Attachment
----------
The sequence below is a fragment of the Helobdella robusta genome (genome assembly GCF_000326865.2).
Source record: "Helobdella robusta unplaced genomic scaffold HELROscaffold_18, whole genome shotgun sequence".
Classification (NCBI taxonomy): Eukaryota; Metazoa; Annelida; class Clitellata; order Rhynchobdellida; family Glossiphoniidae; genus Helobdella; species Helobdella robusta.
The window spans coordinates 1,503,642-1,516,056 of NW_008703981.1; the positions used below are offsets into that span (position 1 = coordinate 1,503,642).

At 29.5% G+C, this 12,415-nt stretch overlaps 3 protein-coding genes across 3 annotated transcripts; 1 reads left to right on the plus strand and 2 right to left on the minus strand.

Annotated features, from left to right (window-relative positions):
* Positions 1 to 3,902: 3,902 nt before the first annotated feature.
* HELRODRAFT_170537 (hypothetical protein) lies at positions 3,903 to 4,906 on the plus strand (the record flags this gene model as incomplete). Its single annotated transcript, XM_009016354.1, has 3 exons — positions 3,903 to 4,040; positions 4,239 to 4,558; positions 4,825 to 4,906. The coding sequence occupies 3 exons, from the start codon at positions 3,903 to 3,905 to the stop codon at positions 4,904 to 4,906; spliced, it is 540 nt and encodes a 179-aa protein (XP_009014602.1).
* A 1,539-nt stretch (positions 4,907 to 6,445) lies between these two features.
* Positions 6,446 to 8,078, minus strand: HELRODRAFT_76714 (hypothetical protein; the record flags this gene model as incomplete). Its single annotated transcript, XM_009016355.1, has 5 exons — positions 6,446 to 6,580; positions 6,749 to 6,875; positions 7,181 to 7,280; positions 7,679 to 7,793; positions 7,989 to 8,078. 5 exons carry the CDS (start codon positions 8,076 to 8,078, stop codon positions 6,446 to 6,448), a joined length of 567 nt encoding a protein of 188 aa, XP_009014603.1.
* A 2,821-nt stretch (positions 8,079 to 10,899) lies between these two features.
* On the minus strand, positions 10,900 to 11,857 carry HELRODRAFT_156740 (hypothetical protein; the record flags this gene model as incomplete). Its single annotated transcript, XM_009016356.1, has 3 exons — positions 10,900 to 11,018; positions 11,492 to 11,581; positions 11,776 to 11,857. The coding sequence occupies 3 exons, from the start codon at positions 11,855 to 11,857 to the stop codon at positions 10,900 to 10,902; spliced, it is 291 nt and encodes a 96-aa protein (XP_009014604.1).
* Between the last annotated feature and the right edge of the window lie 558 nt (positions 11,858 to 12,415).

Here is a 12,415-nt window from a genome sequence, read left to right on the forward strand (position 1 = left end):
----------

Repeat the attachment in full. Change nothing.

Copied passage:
The sequence below is a fragment of the Helobdella robusta genome (genome assembly GCF_000326865.2).
Source record: "Helobdella robusta unplaced genomic scaffold HELROscaffold_18, whole genome shotgun sequence".
Classification (NCBI taxonomy): Eukaryota; Metazoa; Annelida; class Clitellata; order Rhynchobdellida; family Glossiphoniidae; genus Helobdella; species Helobdella robusta.
The window spans coordinates 1,503,642-1,516,056 of NW_008703981.1; the positions used below are offsets into that span (position 1 = coordinate 1,503,642).

At 29.5% G+C, this 12,415-nt stretch overlaps 3 protein-coding genes across 3 annotated transcripts; 1 reads left to right on the plus strand and 2 right to left on the minus strand.

Annotated features, from left to right (window-relative positions):
* Positions 1 to 3,902: 3,902 nt before the first annotated feature.
* HELRODRAFT_170537 (hypothetical protein) lies at positions 3,903 to 4,906 on the plus strand (the record flags this gene model as incomplete). Its single annotated transcript, XM_009016354.1, has 3 exons — positions 3,903 to 4,040; positions 4,239 to 4,558; positions 4,825 to 4,906. The coding sequence occupies 3 exons, from the start codon at positions 3,903 to 3,905 to the stop codon at positions 4,904 to 4,906; spliced, it is 540 nt and encodes a 179-aa protein (XP_009014602.1).
* A 1,539-nt stretch (positions 4,907 to 6,445) lies between these two features.
* Positions 6,446 to 8,078, minus strand: HELRODRAFT_76714 (hypothetical protein; the record flags this gene model as incomplete). Its single annotated transcript, XM_009016355.1, has 5 exons — positions 6,446 to 6,580; positions 6,749 to 6,875; positions 7,181 to 7,280; positions 7,679 to 7,793; positions 7,989 to 8,078. 5 exons carry the CDS (start codon positions 8,076 to 8,078, stop codon positions 6,446 to 6,448), a joined length of 567 nt encoding a protein of 188 aa, XP_009014603.1.
* A 2,821-nt stretch (positions 8,079 to 10,899) lies between these two features.
* On the minus strand, positions 10,900 to 11,857 carry HELRODRAFT_156740 (hypothetical protein; the record flags this gene model as incomplete). Its single annotated transcript, XM_009016356.1, has 3 exons — positions 10,900 to 11,018; positions 11,492 to 11,581; positions 11,776 to 11,857. The coding sequence occupies 3 exons, from the start codon at positions 11,855 to 11,857 to the stop codon at positions 10,900 to 10,902; spliced, it is 291 nt and encodes a 96-aa protein (XP_009014604.1).
* Between the last annotated feature and the right edge of the window lie 558 nt (positions 11,858 to 12,415).

Here is a 12,415-nt window from a genome sequence, read left to right on the forward strand (position 1 = left end):